Thu, August 22, 2013
How Can Neurofeedback Help My Stress?
Stress comes to us in many forms, from someone cutting us off in traffic to our boss coming in and telling us we no longer have a job, and many other degrees beyond that.  How we cope with stress is impacted by genetic, environmental, and situational factors.  These can range from a “calm under pressure” response, to a full-tilt overwhelm at the slightest of stressors.  For some this can launch a “shutdown”, panic attack, or raging frenzy.
Let’s explore a fun fact about the brain that may help to explain overwhelm responses. The amygdala is a little almond-shaped mass deep in the brain, and it acts as a sort of “smoke detector” to signal other body systems into gear when fear or stress is felt.  Initially, it may alert a person to a stressful situation so they can take appropriate steps to deal with what has happened.  In more severe cases, the amygdala triggers more intense physiological responses, like racing heart, dilated pupils, rapid breathing, tightened muscles, etc., often what is known as a fight-or-flight response – a primitive response in animals and humans to keep their organs safe under imminent danger.
The problem is when these more extreme physiological (and emotional) responses become chronic (constant), or when they are more and more easily set off.  At this point, it can be hard for a person to settle down, even with interventions like meditation, therapy or medication.  A chronically stressed person can develop what are called “cortical patterns” in the brain – almost like little trenches that get ingrained into staying in the fear response.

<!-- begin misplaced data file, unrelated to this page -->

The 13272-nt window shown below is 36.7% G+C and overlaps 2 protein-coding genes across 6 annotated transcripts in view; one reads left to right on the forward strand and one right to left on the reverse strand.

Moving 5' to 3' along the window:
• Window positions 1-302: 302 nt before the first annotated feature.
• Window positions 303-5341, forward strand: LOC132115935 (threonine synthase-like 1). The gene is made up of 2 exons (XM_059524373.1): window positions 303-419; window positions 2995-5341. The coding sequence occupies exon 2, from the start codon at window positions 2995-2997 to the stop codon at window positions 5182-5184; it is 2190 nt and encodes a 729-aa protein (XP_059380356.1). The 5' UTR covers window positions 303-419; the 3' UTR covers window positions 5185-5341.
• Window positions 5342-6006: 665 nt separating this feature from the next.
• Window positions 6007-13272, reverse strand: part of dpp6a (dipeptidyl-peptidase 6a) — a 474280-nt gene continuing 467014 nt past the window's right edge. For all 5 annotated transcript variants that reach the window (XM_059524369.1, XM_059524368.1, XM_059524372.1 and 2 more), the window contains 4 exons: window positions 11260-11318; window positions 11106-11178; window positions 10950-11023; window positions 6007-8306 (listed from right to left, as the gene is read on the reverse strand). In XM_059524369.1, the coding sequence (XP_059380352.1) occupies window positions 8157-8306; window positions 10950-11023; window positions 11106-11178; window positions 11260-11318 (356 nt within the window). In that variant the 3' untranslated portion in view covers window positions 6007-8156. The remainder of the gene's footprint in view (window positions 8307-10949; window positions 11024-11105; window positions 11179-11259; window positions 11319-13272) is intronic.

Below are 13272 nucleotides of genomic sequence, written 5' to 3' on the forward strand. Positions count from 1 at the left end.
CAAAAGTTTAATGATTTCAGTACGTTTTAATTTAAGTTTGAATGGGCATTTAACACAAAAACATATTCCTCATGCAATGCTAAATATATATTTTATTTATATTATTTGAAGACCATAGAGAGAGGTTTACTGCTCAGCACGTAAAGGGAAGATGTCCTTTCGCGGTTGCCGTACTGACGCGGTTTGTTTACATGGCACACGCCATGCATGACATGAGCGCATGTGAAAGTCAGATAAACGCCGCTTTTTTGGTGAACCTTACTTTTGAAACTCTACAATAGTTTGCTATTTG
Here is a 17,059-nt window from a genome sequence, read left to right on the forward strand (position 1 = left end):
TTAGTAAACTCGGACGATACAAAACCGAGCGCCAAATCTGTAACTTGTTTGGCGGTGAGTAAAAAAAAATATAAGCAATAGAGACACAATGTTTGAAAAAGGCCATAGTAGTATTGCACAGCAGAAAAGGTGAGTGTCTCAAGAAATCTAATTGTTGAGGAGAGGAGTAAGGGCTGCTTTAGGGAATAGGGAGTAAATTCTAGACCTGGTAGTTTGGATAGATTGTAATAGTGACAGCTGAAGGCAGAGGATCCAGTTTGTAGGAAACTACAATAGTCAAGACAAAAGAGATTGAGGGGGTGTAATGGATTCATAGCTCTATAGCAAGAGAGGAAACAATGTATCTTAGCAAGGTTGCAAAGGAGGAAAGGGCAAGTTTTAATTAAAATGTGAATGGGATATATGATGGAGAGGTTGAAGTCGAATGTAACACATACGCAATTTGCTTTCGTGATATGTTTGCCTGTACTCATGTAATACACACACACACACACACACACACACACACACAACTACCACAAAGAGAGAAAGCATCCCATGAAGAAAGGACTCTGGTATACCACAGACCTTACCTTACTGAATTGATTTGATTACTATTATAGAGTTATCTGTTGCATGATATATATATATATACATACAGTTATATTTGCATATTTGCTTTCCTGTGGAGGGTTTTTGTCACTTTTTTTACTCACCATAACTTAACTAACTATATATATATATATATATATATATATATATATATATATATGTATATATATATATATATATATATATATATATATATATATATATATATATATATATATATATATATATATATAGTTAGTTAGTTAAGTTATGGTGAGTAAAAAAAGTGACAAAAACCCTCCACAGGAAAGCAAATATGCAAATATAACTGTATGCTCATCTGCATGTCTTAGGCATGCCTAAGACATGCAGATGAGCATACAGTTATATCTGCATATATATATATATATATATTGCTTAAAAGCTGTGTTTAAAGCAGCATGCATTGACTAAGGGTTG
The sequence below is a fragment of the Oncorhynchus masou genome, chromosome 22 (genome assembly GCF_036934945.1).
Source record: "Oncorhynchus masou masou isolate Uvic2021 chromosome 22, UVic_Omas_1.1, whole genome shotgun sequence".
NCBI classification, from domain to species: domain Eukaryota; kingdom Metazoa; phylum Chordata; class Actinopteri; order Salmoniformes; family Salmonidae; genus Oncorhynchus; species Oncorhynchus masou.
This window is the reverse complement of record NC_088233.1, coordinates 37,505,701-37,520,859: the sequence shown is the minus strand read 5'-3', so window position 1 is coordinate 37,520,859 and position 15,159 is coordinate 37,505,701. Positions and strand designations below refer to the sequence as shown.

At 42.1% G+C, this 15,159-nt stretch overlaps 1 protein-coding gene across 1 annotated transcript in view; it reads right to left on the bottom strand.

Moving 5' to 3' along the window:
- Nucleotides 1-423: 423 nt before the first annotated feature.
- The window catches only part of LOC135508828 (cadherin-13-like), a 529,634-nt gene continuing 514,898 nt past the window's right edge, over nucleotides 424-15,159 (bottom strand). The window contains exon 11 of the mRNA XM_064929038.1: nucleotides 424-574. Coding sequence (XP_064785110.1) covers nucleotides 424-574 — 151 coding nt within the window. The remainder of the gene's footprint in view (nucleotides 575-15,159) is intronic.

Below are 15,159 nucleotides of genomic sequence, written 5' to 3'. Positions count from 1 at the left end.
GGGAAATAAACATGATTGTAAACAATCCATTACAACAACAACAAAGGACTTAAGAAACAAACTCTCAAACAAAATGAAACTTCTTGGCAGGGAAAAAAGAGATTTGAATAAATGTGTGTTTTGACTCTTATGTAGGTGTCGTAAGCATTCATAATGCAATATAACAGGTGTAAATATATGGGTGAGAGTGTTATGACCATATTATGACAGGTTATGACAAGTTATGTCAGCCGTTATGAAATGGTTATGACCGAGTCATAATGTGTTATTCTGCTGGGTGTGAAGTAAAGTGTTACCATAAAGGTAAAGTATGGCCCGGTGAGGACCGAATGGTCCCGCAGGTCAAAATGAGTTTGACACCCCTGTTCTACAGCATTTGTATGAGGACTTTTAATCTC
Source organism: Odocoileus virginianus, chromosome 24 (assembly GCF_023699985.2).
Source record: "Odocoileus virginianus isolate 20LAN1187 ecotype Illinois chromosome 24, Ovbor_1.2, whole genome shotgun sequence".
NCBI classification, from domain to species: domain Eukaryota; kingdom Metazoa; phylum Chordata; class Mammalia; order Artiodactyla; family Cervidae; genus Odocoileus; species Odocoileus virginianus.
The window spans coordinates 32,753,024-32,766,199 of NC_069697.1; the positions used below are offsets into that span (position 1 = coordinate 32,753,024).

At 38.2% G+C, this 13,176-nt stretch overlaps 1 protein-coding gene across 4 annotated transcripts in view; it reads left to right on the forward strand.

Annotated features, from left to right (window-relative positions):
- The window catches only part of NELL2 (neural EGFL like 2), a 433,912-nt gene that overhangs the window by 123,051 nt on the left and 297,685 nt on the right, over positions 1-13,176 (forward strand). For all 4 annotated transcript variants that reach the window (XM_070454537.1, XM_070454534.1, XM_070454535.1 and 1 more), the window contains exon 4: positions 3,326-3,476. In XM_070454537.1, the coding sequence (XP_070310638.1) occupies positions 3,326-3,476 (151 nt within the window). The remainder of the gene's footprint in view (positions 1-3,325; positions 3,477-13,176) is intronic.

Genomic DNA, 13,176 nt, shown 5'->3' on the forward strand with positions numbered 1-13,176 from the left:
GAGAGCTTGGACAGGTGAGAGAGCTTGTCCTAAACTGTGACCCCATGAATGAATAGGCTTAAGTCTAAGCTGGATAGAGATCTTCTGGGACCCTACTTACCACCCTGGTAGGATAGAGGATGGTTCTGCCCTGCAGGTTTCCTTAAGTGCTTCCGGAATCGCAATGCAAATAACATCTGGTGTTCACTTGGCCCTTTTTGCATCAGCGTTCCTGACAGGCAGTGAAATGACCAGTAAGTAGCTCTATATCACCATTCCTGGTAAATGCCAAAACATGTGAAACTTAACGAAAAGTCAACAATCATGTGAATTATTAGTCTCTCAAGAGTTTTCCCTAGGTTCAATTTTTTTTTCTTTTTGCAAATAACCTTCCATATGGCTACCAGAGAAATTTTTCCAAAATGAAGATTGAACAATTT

So, what’s exciting is that Neurofeedback can help to settle the brain and nervous system, so that the brain (and the person!) can become a bit more resilient and less reactive to fear and stress.  How does it do this?
We all have electrical activity going on in the brain, all the time.  Researchers have identified several types of “brainwaves” that need to be more or less balanced in various ratios throughout the brain.  Imbalances can create dysfunction in behavior, mood, physical and cognitive performance, and can also effect pain.   For example, stress can be indicated by too much high-frequency activity in the brain in various locations.  In an office session, we can use the Neurofeedback equipment to measure and monitor a person’s brainwave frequencies, so that they can learn to produce better combinations of them.  (Imagine being hooked up to a device that gave you constant feedback about your heart rate.  In time, and with a little instruction, you could learn to lower your heart rate.  This is the same with brainwaves.)  With practice, their brain and nervous system begin to “relax” and “settle” more and they tend to become less stressed, and less set-off by things. 
Initially, there can be a “push-pull” in the brain…we teach it to relax, it wants to do what it’s been doing so long, which is be stressed!  So it will try to pull back to that mode, but with repeated sessions and practice it learns to hold the more relaxed patterns, and positive changes are typically long-term.  Many clients are able to find for the first time in their life what it feels like to “relax”, which gives them a better chance of returning to this state, and hope for a more settled way of being.
We hope this has helped to explain a little more about how Neurofeedback can help with stress.  The same imbalances in brainwaves that effect stress can also be at play in a wide range of other physical, emotional, cognitive and behavioral symptoms.  Neurofeedback is becoming more and more known in helping to address symptoms of sleep, pain, rage, focus, trauma, and much more.  Stay tuned for more blog entries, as we speak to some of these other symptoms and how Neurofeedback can provide some relief.
Do you have any questions after reading this article?  We’d like to know!  Feel free to write to us here, or e-mail us at

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